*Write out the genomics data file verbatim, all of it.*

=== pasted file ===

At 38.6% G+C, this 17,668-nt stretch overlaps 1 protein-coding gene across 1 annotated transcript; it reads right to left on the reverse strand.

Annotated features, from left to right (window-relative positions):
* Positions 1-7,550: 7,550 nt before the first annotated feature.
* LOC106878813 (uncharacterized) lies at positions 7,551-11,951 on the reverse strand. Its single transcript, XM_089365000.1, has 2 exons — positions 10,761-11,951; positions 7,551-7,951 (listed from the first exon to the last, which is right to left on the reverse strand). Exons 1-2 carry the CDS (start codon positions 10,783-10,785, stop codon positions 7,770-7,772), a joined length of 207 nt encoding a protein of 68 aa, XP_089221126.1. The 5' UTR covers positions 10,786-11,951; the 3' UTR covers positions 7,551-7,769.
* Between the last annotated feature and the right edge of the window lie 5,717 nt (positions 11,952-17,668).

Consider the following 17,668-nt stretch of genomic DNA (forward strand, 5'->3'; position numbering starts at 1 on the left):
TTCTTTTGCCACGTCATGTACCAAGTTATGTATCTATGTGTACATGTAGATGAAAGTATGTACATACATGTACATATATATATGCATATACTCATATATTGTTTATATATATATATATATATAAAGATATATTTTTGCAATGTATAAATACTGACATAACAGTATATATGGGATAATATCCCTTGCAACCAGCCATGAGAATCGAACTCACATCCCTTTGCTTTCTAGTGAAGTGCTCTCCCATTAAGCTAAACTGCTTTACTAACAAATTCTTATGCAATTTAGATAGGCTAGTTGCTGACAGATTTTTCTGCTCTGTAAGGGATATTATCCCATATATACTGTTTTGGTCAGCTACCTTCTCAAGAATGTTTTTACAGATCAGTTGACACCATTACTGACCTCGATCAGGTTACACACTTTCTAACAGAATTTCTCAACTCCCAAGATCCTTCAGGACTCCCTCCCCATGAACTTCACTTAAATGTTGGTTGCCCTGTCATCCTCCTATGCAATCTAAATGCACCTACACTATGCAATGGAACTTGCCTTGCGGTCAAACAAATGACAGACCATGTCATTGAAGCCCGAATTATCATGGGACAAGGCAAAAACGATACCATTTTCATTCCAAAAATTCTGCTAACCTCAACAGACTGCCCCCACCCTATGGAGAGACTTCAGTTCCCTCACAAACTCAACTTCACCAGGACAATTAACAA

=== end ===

At 38.6% G+C, this 17,668-nt stretch overlaps 1 protein-coding gene across 1 annotated transcript; it reads right to left on the reverse strand.

Annotated features, from left to right (window-relative positions):
* Positions 1-7,550: 7,550 nt before the first annotated feature.
* LOC106878813 (uncharacterized) lies at positions 7,551-11,951 on the reverse strand. Its single transcript, XM_089365000.1, has 2 exons — positions 10,761-11,951; positions 7,551-7,951 (listed from the first exon to the last, which is right to left on the reverse strand). Exons 1-2 carry the CDS (start codon positions 10,783-10,785, stop codon positions 7,770-7,772), a joined length of 207 nt encoding a protein of 68 aa, XP_089221126.1. The 5' UTR covers positions 10,786-11,951; the 3' UTR covers positions 7,551-7,769.
* Between the last annotated feature and the right edge of the window lie 5,717 nt (positions 11,952-17,668).

Consider the following 17,668-nt stretch of genomic DNA (forward strand, 5'->3'; position numbering starts at 1 on the left):
TTCTTTTGCCACGTCATGTACCAAGTTATGTATCTATGTGTACATGTAGATGAAAGTATGTACATACATGTACATATATATATGCATATACTCATATATTGTTTATATATATATATATATATAAAGATATATTTTTGCAATGTATAAATACTGACATAACAGTATATATGGGATAATATCCCTTGCAACCAGCCATGAGAATCGAACTCACATCCCTTTGCTTTCTAGTGAAGTGCTCTCCCATTAAGCTAAACTGCTTTACTAACAAATTCTTATGCAATTTAGATAGGCTAGTTGCTGACAGATTTTTCTGCTCTGTAAGGGATATTATCCCATATATACTGTTTTGGTCAGCTACCTTCTCAAGAATGTTTTTACAGATCAGTTGACACCATTACTGACCTCGATCAGGTTACACACTTTCTAACAGAATTTCTCAACTCCCAAGATCCTTCAGGACTCCCTCCCCATGAACTTCACTTAAATGTTGGTTGCCCTGTCATCCTCCTATGCAATCTAAATGCACCTACACTATGCAATGGAACTTGCCTTGCGGTCAAACAAATGACAGACCATGTCATTGAAGCCCGAATTATCATGGGACAAGGCAAAAACGATACCATTTTCATTCCAAAAATTCTGCTAACCTCAACAGACTGCCCCCACCCTATGGAGAGACTTCAGTTCCCTCACAAACTCAACTTCACCAGGACAATTAACAA